Media coverage of sexual assault rose by more than 30 percent between May 2017 and August 2018, according to a recently released study of the content of more than 15,000 news articles conducted by the Women’s Media Center.
College papers, like the University of Southern California Daily Trojan and its reporting on former USC health center OB-GYN George Tyndall, who is accused by more than 250 women of sexual assault, have also markedly increased their coverage of sexual misconduct and related issues, often calling out those related to or employed by the university.
The Panther is no exception. Since the fall semester began, our staff has published nine issues. In seven of these issues, including this one, we’ve published stories about sexual assault, abuse, harassment and misconduct, from a Chapman alumna and her boyfriend who are accused of raping at least seven women, to a student walkout that drew 300 people to protest Supreme Court Justice Brett Kavanaugh’s confirmation, to an art student who accused a Chapman-commissioned muralist of sexual harassment.
We are an all-female staff. Each week, we discuss in our meetings what the topic of our editorial should be, and about fifty percent of the time so far, we’ve chosen to write about topics related to sexual assault, abuse or harassment.
It’s never easy writing about these issues, but we prioritize it because we think it’s crucial to give a voice to those who come forward with credible allegations. The difficulties that come with writing about these topics are nothing compared to how hard it can be for survivors of sexual assault, abuse, harassment or misconduct to come forward.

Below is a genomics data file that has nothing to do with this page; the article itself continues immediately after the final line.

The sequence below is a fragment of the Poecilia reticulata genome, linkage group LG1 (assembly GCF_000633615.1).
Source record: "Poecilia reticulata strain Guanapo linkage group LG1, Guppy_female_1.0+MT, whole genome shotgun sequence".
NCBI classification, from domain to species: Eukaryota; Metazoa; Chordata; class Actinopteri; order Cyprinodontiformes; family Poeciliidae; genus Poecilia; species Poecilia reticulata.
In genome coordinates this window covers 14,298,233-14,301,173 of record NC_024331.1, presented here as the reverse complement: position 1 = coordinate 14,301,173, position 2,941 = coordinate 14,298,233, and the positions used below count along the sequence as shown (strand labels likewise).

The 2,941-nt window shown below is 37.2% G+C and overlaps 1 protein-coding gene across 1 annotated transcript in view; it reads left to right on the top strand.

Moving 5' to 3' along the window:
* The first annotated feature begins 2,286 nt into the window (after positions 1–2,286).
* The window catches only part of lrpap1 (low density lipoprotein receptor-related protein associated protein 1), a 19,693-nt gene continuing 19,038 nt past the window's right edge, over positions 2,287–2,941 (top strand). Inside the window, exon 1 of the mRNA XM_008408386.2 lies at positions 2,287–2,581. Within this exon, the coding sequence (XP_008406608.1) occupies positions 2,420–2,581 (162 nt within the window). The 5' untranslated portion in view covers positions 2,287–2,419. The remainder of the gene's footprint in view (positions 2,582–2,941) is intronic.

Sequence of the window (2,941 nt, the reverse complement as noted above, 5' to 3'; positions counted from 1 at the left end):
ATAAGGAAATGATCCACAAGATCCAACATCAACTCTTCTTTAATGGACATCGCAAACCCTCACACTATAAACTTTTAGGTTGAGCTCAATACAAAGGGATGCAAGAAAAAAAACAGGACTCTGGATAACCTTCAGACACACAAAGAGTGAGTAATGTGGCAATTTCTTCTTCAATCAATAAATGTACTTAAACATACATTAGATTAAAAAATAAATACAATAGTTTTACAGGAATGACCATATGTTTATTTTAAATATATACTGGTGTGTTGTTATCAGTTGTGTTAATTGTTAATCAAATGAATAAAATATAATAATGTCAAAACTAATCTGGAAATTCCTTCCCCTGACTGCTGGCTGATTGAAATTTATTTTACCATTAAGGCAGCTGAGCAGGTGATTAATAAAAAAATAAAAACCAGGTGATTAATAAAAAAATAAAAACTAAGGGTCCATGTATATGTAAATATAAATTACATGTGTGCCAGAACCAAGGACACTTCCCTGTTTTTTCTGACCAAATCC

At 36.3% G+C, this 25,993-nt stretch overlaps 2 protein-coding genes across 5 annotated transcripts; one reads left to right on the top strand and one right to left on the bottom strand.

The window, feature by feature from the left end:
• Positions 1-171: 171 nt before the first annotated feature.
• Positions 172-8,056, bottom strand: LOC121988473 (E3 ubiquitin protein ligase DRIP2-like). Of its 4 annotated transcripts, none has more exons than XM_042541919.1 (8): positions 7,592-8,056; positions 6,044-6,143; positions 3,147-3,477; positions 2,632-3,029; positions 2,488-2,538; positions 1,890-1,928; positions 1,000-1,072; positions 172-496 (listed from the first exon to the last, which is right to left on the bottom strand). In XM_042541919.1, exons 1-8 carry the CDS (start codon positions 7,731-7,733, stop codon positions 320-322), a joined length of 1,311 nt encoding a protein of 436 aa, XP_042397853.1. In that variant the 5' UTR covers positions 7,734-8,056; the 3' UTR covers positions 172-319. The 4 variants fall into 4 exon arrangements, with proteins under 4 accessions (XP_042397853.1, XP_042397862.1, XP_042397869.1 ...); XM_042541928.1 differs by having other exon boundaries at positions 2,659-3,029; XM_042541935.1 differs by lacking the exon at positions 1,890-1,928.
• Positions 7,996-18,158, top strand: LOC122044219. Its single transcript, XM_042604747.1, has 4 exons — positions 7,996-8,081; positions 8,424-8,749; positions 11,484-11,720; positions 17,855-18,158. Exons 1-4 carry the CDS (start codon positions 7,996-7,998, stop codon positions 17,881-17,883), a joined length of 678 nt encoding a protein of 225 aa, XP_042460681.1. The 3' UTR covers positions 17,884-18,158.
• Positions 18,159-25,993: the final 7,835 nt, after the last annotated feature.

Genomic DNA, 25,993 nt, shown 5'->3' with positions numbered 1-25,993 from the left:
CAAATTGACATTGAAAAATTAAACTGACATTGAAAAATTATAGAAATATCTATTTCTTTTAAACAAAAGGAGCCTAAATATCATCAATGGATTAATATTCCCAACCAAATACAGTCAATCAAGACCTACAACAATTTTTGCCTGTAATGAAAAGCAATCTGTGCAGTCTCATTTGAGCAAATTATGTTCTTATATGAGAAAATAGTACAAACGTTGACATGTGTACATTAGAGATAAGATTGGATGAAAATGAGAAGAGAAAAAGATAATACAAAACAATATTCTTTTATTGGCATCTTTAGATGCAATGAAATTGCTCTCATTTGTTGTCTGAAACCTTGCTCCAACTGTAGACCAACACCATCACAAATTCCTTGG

The #MeToo movement has given survivors, activists and the media a unique platform to influence social change. As coverage of sexual misconduct has increased over the past year and a half, there has also been an increase in female journalists writing those stories. In October 2017, 52 percent of the bylines on stories about sexual assault went to women, according to the Women’s Media Center study.
Media coverage has moved away from solely focusing on individual perpetrators and moved toward identifying key trends and themes. More and more, we see stories that focus on broad societal issues like rape culture and victim-blaming to accentuate how widespread and pervasive this issue is, rather than treating each new allegation as an outlier or an anomaly.
But still, female survivors’ claims are often ignored, brushed aside or even discredited on a national scale. In late September, Christine Blasey Ford’s allegations against Kavanaugh resulted in a weeklong investigation where the FBI questioned only nine people and the president of the United States calling the allegations a “hoax” and “fabricated.” Clearly, we still have a long way to go before women coming forward with allegations are no longer interpreted as threats to power, whether perceived or actual, of those accused.
If political leaders aren’t going to listen to allegations of sexual assault or refuse to treat accusations with the gravity that they deserve, then it’s up to the rest of us to hold them responsible.
Part of the reason women are beginning to feel more comfortable and empowered to come forward is because extensive media coverage and social movements are helping to destigmatize talking about sexual assault. But we can’t let the conversation die out – it’s too important, too extensive and too crucial to holding perpetrators accountable.
Reading about these stories in the news is not enough. It’s imperative that journalists continue to cover these issues, but it’s also vital that society continues to encourage women to stand up and be heard: Keep protesting. Keep contacting your representatives. Keep voting for people who will support survivors of sexual assault, rather than bring them down. Above all, keep listening to women.